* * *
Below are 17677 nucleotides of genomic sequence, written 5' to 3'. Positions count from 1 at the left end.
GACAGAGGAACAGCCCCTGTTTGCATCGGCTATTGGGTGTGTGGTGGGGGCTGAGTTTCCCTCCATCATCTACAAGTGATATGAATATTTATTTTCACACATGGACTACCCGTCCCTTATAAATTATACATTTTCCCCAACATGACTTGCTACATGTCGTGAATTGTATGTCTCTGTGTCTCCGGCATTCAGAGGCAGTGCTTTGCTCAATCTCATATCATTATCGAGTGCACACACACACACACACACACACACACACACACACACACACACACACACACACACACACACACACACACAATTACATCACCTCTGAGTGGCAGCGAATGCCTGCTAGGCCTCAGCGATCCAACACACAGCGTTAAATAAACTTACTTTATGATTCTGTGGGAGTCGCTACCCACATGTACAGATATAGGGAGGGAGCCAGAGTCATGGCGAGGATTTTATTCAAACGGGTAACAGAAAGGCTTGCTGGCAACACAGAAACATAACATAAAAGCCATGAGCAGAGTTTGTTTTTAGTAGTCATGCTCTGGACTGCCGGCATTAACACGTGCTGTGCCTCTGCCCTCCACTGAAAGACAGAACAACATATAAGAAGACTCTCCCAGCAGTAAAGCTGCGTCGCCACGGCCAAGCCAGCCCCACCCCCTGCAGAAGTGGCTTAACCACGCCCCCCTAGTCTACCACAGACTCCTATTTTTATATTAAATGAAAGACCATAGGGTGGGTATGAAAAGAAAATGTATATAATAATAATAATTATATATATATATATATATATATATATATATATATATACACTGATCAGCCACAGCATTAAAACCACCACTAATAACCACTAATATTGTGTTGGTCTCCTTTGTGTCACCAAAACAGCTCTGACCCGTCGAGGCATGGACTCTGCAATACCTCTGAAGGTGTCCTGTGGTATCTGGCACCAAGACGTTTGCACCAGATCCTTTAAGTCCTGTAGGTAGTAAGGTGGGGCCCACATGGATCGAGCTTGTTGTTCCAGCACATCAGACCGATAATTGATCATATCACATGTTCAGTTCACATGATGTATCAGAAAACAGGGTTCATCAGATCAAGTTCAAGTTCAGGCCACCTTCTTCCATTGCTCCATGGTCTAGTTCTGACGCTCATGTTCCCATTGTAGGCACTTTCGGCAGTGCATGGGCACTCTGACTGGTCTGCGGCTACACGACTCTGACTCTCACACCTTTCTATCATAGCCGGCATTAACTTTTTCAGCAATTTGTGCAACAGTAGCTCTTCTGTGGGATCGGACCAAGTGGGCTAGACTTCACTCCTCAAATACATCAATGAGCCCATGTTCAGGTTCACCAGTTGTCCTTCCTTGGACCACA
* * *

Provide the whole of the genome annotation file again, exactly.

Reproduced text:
Below are 17677 nucleotides of genomic sequence, written 5' to 3'. Positions count from 1 at the left end.
GACAGAGGAACAGCCCCTGTTTGCATCGGCTATTGGGTGTGTGGTGGGGGCTGAGTTTCCCTCCATCATCTACAAGTGATATGAATATTTATTTTCACACATGGACTACCCGTCCCTTATAAATTATACATTTTCCCCAACATGACTTGCTACATGTCGTGAATTGTATGTCTCTGTGTCTCCGGCATTCAGAGGCAGTGCTTTGCTCAATCTCATATCATTATCGAGTGCACACACACACACACACACACACACACACACACACACACACACACACACACACACACACACACACACACAATTACATCACCTCTGAGTGGCAGCGAATGCCTGCTAGGCCTCAGCGATCCAACACACAGCGTTAAATAAACTTACTTTATGATTCTGTGGGAGTCGCTACCCACATGTACAGATATAGGGAGGGAGCCAGAGTCATGGCGAGGATTTTATTCAAACGGGTAACAGAAAGGCTTGCTGGCAACACAGAAACATAACATAAAAGCCATGAGCAGAGTTTGTTTTTAGTAGTCATGCTCTGGACTGCCGGCATTAACACGTGCTGTGCCTCTGCCCTCCACTGAAAGACAGAACAACATATAAGAAGACTCTCCCAGCAGTAAAGCTGCGTCGCCACGGCCAAGCCAGCCCCACCCCCTGCAGAAGTGGCTTAACCACGCCCCCCTAGTCTACCACAGACTCCTATTTTTATATTAAATGAAAGACCATAGGGTGGGTATGAAAAGAAAATGTATATAATAATAATAATTATATATATATATATATATATATATATATATATATATACACTGATCAGCCACAGCATTAAAACCACCACTAATAACCACTAATATTGTGTTGGTCTCCTTTGTGTCACCAAAACAGCTCTGACCCGTCGAGGCATGGACTCTGCAATACCTCTGAAGGTGTCCTGTGGTATCTGGCACCAAGACGTTTGCACCAGATCCTTTAAGTCCTGTAGGTAGTAAGGTGGGGCCCACATGGATCGAGCTTGTTGTTCCAGCACATCAGACCGATAATTGATCATATCACATGTTCAGTTCACATGATGTATCAGAAAACAGGGTTCATCAGATCAAGTTCAAGTTCAGGCCACCTTCTTCCATTGCTCCATGGTCTAGTTCTGACGCTCATGTTCCCATTGTAGGCACTTTCGGCAGTGCATGGGCACTCTGACTGGTCTGCGGCTACACGACTCTGACTCTCACACCTTTCTATCATAGCCGGCATTAACTTTTTCAGCAATTTGTGCAACAGTAGCTCTTCTGTGGGATCGGACCAAGTGGGCTAGACTTCACTCCTCAAATACATCAATGAGCCCATGTTCAGGTTCACCAGTTGTCCTTCCTTGGACCACA